Stagger onward rejoicing

Tag: Daoism (page 1 of 1)

excerpt from my journal

I want to write a post about why my “Cosmotechnics” essay ended up being a dead end for me. Though I need to think harder about just why I believe that’s the case. I was looking for a way to think about technology that did not involve critique or enthusiasm but rather a kind of ironic detachment. But having made that point I think I exhausted the relevance of Daoism to me. Daoism could teach me ironic detachment from Technopoly but it could not teach me how to get from such detachment to the love of God and my neighbor. 

N. B. I’m posting this excerpt instead of writing that post. 

illusions and their removal

In The Point of View of My Work as an Author Kierkegaard explains why he writes sometimes under his own name and sometimes under pseudonyms. One of his primary goals — or, as he rather curiously puts it, one of the primary goals of “the authorship” — is to attack the illusions under which his fellow Danes are living, the chief among them being that they are living in a Christian society (which means that they believe themselves to have received Christianity as a kind of natural inheritance). The problem, Kierkegaard says, is that such illusions are hard to remove by direct attack — and indeed, the deeper the illusion is the more resistant it is to any direct confrontation.

No, an illusion can never be destroyed directly, and only by indirect means can it be radically removed. If it is an illusion that all are Christians — and if there is anything to be done about it, it must be done indirectly, not by one who vociferously proclaims himself an extraordinary Christian, but by one who, better instructed, is ready to declare that he is not a Christian at all….

There is nothing that requires such gentle handling as an illusion, if one wishes to dispel it. If anyone prompts the prospective captive to set his will in opposition, all is lost. And this is what a direct attack achieves, and it implies moreover the presumption of requiring a man to make to another person, or in his presence, an admission which he can make most profitably to himself privately. This is what is achieved by the indirect method, which, loving and serving the truth, arranges everything dialectically for the prospective captive, and then shyly withdraws (for love is always shy), so as not to witness the admission which he makes to himself alone before God—that he has lived hitherto in an illusion.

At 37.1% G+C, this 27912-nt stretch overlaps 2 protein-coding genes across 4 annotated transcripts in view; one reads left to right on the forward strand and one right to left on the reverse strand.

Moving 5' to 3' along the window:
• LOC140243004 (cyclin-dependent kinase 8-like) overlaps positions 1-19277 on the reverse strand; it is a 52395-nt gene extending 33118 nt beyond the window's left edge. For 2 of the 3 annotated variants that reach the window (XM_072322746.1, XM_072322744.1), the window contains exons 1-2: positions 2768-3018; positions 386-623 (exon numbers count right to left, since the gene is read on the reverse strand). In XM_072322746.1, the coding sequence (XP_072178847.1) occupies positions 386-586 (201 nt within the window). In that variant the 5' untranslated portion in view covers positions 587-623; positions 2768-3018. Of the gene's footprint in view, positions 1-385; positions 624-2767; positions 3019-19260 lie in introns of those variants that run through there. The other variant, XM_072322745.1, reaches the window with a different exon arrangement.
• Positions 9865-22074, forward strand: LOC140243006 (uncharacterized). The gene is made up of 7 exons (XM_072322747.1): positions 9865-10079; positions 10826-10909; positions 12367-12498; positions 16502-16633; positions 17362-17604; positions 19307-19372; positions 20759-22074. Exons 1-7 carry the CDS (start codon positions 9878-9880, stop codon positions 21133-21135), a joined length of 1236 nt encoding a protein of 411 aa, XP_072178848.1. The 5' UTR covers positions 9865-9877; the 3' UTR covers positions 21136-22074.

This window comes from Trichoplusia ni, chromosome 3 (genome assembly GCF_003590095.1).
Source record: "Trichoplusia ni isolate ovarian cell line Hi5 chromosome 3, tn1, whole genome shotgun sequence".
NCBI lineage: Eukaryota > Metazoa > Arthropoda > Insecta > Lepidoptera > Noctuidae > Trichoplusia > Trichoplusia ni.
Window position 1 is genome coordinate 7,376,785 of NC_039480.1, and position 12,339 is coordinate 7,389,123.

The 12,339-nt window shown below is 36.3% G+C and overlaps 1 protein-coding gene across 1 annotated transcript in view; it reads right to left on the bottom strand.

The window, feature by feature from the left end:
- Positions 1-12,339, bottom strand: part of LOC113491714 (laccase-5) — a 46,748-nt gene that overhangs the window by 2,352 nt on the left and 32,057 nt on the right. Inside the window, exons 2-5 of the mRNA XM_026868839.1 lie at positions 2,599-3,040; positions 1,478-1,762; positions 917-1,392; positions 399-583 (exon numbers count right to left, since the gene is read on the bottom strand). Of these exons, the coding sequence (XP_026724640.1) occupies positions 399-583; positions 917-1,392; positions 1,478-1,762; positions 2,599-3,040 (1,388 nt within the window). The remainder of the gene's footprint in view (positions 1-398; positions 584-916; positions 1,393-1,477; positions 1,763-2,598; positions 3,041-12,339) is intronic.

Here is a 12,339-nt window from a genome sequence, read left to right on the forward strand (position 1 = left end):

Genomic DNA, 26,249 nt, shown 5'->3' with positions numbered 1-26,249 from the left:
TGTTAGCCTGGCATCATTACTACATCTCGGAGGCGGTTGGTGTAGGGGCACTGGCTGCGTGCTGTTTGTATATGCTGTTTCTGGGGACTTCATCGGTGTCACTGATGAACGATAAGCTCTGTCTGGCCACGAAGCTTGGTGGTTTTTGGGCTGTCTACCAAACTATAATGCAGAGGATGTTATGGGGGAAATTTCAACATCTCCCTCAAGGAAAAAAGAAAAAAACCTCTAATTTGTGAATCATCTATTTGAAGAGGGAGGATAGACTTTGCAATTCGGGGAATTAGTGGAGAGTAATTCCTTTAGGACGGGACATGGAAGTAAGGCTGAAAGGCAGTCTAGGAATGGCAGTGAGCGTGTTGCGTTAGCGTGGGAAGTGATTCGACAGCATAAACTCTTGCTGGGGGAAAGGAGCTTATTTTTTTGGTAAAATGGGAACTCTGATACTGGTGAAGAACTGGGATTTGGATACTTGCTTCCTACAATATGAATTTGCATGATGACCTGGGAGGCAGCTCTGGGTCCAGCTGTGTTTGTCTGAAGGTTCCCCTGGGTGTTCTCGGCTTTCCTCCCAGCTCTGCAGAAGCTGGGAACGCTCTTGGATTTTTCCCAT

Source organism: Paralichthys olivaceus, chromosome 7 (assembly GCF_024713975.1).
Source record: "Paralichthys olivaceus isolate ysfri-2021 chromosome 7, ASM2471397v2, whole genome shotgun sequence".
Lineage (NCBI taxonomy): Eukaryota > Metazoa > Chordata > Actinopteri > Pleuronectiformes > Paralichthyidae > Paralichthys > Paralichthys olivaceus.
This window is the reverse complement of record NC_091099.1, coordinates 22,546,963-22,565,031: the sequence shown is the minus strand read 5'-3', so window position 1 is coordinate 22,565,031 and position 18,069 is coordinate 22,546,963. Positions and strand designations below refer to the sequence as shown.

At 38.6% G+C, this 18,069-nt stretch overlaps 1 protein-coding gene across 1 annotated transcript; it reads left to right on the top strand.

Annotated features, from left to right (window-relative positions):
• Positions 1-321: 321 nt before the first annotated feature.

I especially adore this: “for love is always shy.” See also the magnificent tale of the king and the lowly maiden in the Philosophical Fragments.

There is much more that could be said about this, and how it relates to, for instance, Leo Strauss’s case for the value of esoteric writing in philosophy (something I have often mused on when engaged in my own writing). But for now I simply want to ask this question: What can I do to remove my own illusions?

I think it was A. J. Ayer — one of those 20th century Oxford philosophers anyway — whose highest praise of any other philosopher was “Yes, he’s very well defended.” I think almost all of us are well-defended against the dispelling of our illusions. This is why Kierkegaard said that the person whose life is governed by some powerful illusion must be as it were approached from behind. But how could I approach myself from behind? After all, as I recently wrote, the most dangerous lies are the ones we tell ourselves. Shouldn’t I take seriously my own position?

Well, for the past couple of years I’ve been trying to do just that. I’m not any less interested in theological reflection (or in being a Christian!) that I used to be, but I’ve been reading theology for so long that it’s hard for me to be surprised by it — hard for me not to assimilate whatever I’m reading to my existing categories. So I’ve been trying to read more stuff that evades those categories, that forces me into a less predictable and (ideally) more creative response.